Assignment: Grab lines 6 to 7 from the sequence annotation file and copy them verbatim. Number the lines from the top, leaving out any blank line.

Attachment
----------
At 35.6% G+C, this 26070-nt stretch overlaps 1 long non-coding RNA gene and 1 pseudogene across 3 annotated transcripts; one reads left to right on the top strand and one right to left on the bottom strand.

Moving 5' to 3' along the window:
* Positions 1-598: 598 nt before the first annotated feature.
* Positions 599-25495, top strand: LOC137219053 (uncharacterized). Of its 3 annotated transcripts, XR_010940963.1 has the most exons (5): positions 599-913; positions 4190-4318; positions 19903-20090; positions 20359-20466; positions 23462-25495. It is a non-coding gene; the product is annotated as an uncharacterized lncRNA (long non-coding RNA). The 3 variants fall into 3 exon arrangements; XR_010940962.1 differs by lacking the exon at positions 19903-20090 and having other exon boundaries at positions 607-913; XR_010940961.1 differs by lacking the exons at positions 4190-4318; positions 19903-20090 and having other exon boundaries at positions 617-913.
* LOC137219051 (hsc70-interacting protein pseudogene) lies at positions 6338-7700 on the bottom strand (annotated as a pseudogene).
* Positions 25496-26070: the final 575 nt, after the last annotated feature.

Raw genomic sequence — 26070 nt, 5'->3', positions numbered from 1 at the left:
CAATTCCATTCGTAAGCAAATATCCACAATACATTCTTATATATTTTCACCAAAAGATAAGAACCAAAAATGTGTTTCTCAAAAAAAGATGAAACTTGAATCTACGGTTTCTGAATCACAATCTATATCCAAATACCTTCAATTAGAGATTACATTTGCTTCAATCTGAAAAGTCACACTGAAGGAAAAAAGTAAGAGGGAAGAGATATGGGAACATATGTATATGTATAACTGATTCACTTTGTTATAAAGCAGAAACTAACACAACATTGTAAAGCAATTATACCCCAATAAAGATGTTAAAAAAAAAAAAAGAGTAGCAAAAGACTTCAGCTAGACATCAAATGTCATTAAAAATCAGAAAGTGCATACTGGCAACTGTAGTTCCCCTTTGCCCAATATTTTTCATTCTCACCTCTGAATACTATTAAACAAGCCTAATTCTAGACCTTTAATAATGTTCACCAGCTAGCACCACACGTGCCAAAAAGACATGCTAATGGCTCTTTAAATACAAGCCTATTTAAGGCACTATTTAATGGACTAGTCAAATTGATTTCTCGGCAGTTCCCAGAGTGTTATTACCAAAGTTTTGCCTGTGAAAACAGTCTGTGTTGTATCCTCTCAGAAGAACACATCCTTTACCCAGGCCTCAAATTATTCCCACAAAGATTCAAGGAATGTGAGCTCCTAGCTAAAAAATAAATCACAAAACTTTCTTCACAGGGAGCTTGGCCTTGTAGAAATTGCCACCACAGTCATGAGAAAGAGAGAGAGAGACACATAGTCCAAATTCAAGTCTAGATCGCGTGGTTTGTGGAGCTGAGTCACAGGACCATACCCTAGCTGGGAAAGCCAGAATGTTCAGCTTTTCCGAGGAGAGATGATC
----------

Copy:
* Positions 25496-26070: the final 575 nt, after the last annotated feature.

Raw genomic sequence — 26070 nt, 5'->3', positions numbered from 1 at the left: